Pacific Grove, CA
Owning a dog has been shown to improve the quality of life of older people by increasing their activity and socialization. But what happens as seniors age and it becomes more difficult to care for their pet?
Carie Broecker learned about this problem more than a decade ago while helping care for an elderly woman’s dog. Broecker and the wife, Alice, had met five years earlier, when Alice adopted the dog Broecker was fostering. After Alice developed emphysema, she turned to Broecker for help.
Broecker took care of the dog, Savannah, while Alice was at medical appointments. When Alice was later transferred to a hospice, Broecker would bring the dog to visit him. During Alice’s final days, her biggest concern was what would happen to her dog after he died.
“I said I promise I’ll make sure Savannah finds a good home,” Broecker said. “I was so relieved to be able to make that promise to her.”
After leaving that visit with Alice, Broecker had an idea that would become his life’s work.
“I remember it clear as day,” Broecker said. “I came up with the whole concept of Peace of Mind Dog Rescue: the name and that we would take in elderly people’s dogs who were dying.”
Broecker co-founded the nonprofit with Monica Rua, who also worked in animal rescue and added the idea of rescuing senior dogs from shelters. In 2009 Peace of Mind Dog Rescue was born.
The organization takes in dogs from elderly people who can no longer care for them, have entered a nursing home or have died. Many times, it is family members who contact the organization to surrender their aging relative’s dog.
“Often, the dog can be your last connection to that person,” Broecker said. “You’re giving away a part of this person who was so special to you. So it can be very difficult.”
Peace of Mind Dog Rescue finds these dogs new homes and follows up with the dog every year for the rest of their lives.
“We’ve seen time and time again that dogs can adapt after losing their person and becoming part of a new family,” Broecker said. “You wish they could be together forever, but when that’s not possible, we’re very happy to be here to be a safety net.”
Usually, an elderly person does not need to surrender their dog, they just need help. As part of the organization’s dog walking program, a volunteer will go to a senior’s home to walk their dog for 30 minutes or an hour.
“We can preserve that human-animal bond and make that person’s life better and brighter through our services … it’s about honoring the elderly,” Broecker said.
The nonprofit also helps senior dogs find forever homes. It can be a challenge for overcrowded shelters to give senior dogs the care they need, so Peace of Mind Dog Rescue is reaching out to local animal shelters to see which senior dogs they can take out and help them adopt.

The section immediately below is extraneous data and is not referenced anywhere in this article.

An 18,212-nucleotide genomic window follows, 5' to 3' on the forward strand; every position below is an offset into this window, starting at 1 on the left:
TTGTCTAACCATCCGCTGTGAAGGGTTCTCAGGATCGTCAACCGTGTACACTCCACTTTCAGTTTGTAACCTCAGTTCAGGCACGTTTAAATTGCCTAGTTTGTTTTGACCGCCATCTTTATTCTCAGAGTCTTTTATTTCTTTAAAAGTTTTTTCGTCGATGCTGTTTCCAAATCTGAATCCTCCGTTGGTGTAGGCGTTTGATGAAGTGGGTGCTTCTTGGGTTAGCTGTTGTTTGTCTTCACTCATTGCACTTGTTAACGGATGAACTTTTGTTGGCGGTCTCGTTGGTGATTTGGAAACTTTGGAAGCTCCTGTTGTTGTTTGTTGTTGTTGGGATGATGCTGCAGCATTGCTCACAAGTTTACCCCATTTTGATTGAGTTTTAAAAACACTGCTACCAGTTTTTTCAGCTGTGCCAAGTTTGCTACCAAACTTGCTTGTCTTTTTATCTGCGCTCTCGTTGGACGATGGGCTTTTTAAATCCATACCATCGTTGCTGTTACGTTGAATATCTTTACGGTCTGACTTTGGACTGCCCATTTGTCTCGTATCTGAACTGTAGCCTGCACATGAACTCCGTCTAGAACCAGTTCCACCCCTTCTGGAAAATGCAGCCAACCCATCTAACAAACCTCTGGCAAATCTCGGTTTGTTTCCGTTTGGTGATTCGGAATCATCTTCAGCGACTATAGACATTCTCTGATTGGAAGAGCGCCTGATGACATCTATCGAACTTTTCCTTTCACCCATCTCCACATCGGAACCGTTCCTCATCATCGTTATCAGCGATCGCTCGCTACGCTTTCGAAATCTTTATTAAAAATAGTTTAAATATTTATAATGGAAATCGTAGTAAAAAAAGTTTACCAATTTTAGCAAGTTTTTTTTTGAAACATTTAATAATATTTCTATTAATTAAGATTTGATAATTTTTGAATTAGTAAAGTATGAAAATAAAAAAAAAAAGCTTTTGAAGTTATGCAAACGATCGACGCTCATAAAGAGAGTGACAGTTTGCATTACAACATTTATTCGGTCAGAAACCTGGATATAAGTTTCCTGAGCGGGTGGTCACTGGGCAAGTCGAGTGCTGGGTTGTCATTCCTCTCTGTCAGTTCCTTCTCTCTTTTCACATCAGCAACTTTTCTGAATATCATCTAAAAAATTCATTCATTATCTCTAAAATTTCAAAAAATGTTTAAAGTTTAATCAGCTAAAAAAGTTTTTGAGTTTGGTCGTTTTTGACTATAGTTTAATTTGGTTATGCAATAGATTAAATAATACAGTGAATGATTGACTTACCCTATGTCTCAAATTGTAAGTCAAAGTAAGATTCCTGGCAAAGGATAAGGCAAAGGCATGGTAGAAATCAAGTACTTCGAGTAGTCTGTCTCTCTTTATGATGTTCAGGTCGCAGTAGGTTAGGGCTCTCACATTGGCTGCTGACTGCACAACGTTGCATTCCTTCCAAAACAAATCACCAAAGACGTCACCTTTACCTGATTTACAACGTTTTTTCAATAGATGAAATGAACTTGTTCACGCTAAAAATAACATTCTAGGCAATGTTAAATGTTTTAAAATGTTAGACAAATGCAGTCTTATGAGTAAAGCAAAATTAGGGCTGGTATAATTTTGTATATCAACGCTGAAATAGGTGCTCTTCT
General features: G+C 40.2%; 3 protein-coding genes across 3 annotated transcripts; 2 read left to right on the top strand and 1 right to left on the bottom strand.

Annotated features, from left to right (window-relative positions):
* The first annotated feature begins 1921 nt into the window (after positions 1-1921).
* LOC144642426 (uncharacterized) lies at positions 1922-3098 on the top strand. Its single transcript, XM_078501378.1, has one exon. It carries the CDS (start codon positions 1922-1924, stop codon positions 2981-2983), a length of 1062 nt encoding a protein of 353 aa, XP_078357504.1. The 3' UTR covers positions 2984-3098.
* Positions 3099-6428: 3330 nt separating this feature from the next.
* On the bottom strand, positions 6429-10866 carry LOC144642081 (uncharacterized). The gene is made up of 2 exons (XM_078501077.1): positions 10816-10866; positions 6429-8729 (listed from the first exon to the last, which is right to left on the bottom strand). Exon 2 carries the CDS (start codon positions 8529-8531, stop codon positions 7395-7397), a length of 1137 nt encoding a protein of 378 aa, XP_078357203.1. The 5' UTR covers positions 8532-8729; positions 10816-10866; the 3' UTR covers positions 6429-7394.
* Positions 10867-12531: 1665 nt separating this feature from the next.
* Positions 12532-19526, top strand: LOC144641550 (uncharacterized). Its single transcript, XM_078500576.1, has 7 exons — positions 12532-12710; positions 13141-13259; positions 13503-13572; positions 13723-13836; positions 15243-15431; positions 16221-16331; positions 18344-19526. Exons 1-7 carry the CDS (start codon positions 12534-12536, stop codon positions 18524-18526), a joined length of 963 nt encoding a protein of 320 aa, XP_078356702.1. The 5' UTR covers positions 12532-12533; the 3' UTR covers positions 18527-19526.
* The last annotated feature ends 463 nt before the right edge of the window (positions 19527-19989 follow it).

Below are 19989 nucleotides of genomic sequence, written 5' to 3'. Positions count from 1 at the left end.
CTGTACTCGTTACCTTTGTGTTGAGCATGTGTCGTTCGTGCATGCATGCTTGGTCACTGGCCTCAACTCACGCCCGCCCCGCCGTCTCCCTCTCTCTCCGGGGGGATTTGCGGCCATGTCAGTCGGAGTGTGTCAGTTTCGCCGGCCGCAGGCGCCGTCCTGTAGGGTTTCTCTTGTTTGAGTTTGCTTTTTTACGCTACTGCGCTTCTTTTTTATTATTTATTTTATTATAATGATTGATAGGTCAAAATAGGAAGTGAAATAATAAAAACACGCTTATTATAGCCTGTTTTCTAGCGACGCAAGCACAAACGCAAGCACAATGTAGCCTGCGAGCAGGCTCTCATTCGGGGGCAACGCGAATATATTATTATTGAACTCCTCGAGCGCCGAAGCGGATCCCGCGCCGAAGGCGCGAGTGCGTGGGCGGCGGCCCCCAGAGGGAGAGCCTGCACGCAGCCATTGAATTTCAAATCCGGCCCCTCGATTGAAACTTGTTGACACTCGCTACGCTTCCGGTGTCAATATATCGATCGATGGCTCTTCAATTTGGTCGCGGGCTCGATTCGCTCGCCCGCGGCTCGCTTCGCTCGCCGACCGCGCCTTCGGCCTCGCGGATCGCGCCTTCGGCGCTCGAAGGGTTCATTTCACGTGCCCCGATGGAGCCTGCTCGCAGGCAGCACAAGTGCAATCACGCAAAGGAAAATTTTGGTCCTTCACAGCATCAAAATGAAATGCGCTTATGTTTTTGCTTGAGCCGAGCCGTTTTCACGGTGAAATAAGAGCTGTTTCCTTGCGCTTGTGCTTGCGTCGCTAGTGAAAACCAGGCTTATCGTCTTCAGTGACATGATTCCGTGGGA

After a medical check, the dogs are placed in shelters. The organization has more than 160 shelters that allow the dogs a comfortable place to stay and the adopter to learn how the dog behaves in a domestic environment.
Then the dog is put up for adoption. Broecker says they are upfront with adopters about any medical issues, as many senior dogs have some degree of medical needs.
“It amazes us time and time again how someone will fall in love with a silly-looking blind chihuahua with his tongue sticking out and all kinds of medical problems,” Broecker said.
To date, the organization has helped 2,000 seniors and found homes for nearly 3,000 dogs. For Broecker, this work is about allowing the elderly to go through the final phase of their lives with dignity.
“In our society, sometimes older people, whether it’s older people or older dogs, are ignored,” Broecker said. “We really want to love all our lives.”
CNN’s Meg Dunn spoke with Broecker about his work. Below is an edited version of their conversation.
CNN: Your organization has recently opened a veterinary clinic. How has this helped your work?
Carrie Broecker: About 10 years into running Peace of Mind Dog Rescue, we realized we needed our own veterinary clinic. We used to have contracts with about 15 different veterinarians in the area. And they were all wonderful, they gave us a discount, but it was a lot of administrative management of medical records, and it was prohibitively expensive. But now, with our own veterinary clinic, we can rescue even more and save a lot of time.
We have our own veterinary staff so all dogs are given a full exam, heartworm test, senior blood panel and urinalysis. Many times they need X-rays or ultrasounds for various things, biopsies of any type of mass.
CNN: You’ve also expanded your program to help more than just seniors.
Broecker: We have our Helping Paw financial assistance program. So low-income pet sitters, and a lot of seniors are in that low-income category, if they have necessary veterinary care and they can’t afford it, we have $500 grants every year because people just lawful And sometimes it’s just an ear infection, sometimes we’re paying because the dog has a broken leg and we contribute $500. But this is how we help keep people and their animals together.
CNN: Why do you think people should adopt an older dog?
Broecker: Adopting an older dog has many benefits. They are usually calmer and have some form of training. They usually understand how life works, and it’s very rewarding for the person. I know it sounds kind of cliché, but I really feel like they’re grateful and know what they’ve been through, and there’s a sense of relief when they settle in.
When they finally curl up and lie down and sigh, you just feel like, “Okay, they just realized they’re home.”
Do you want to get involved? Take a look the Peace of Mind Dog Rescue website and see how to help.
To donate to Peace of Mind Dog Rescue via GoFundMe, click here